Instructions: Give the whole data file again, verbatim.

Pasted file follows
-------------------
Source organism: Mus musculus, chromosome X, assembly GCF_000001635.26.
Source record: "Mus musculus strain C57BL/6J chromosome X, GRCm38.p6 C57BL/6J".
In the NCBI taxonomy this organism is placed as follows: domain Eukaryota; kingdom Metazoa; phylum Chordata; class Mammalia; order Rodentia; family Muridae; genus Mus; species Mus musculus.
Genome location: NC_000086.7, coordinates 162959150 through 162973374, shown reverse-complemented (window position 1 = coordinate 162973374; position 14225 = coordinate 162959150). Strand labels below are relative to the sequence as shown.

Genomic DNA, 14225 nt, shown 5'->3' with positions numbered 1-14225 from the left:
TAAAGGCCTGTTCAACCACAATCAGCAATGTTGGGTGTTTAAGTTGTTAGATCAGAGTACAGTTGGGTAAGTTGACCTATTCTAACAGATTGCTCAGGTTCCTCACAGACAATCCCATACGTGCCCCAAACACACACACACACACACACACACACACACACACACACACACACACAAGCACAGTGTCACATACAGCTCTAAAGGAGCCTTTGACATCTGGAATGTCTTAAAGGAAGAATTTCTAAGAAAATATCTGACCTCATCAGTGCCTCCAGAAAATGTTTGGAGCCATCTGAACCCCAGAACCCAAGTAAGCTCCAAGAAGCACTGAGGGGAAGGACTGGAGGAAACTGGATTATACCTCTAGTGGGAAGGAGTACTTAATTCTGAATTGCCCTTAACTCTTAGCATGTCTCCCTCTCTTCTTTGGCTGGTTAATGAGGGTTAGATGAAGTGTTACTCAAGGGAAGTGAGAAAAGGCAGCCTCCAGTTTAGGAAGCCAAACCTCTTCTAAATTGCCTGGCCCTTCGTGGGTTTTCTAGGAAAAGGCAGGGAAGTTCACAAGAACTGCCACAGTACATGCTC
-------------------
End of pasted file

Source organism: Mus musculus, chromosome X, assembly GCF_000001635.26.
Source record: "Mus musculus strain C57BL/6J chromosome X, GRCm38.p6 C57BL/6J".
In the NCBI taxonomy this organism is placed as follows: domain Eukaryota; kingdom Metazoa; phylum Chordata; class Mammalia; order Rodentia; family Muridae; genus Mus; species Mus musculus.
Genome location: NC_000086.7, coordinates 162959150 through 162973374, shown reverse-complemented (window position 1 = coordinate 162973374; position 14225 = coordinate 162959150). Strand labels below are relative to the sequence as shown.

Genomic DNA, 14225 nt, shown 5'->3' with positions numbered 1-14225 from the left:
TAAAGGCCTGTTCAACCACAATCAGCAATGTTGGGTGTTTAAGTTGTTAGATCAGAGTACAGTTGGGTAAGTTGACCTATTCTAACAGATTGCTCAGGTTCCTCACAGACAATCCCATACGTGCCCCAAACACACACACACACACACACACACACACACACACACACACACACACAAGCACAGTGTCACATACAGCTCTAAAGGAGCCTTTGACATCTGGAATGTCTTAAAGGAAGAATTTCTAAGAAAATATCTGACCTCATCAGTGCCTCCAGAAAATGTTTGGAGCCATCTGAACCCCAGAACCCAAGTAAGCTCCAAGAAGCACTGAGGGGAAGGACTGGAGGAAACTGGATTATACCTCTAGTGGGAAGGAGTACTTAATTCTGAATTGCCCTTAACTCTTAGCATGTCTCCCTCTCTTCTTTGGCTGGTTAATGAGGGTTAGATGAAGTGTTACTCAAGGGAAGTGAGAAAAGGCAGCCTCCAGTTTAGGAAGCCAAACCTCTTCTAAATTGCCTGGCCCTTCGTGGGTTTTCTAGGAAAAGGCAGGGAAGTTCACAAGAACTGCCACAGTACATGCTC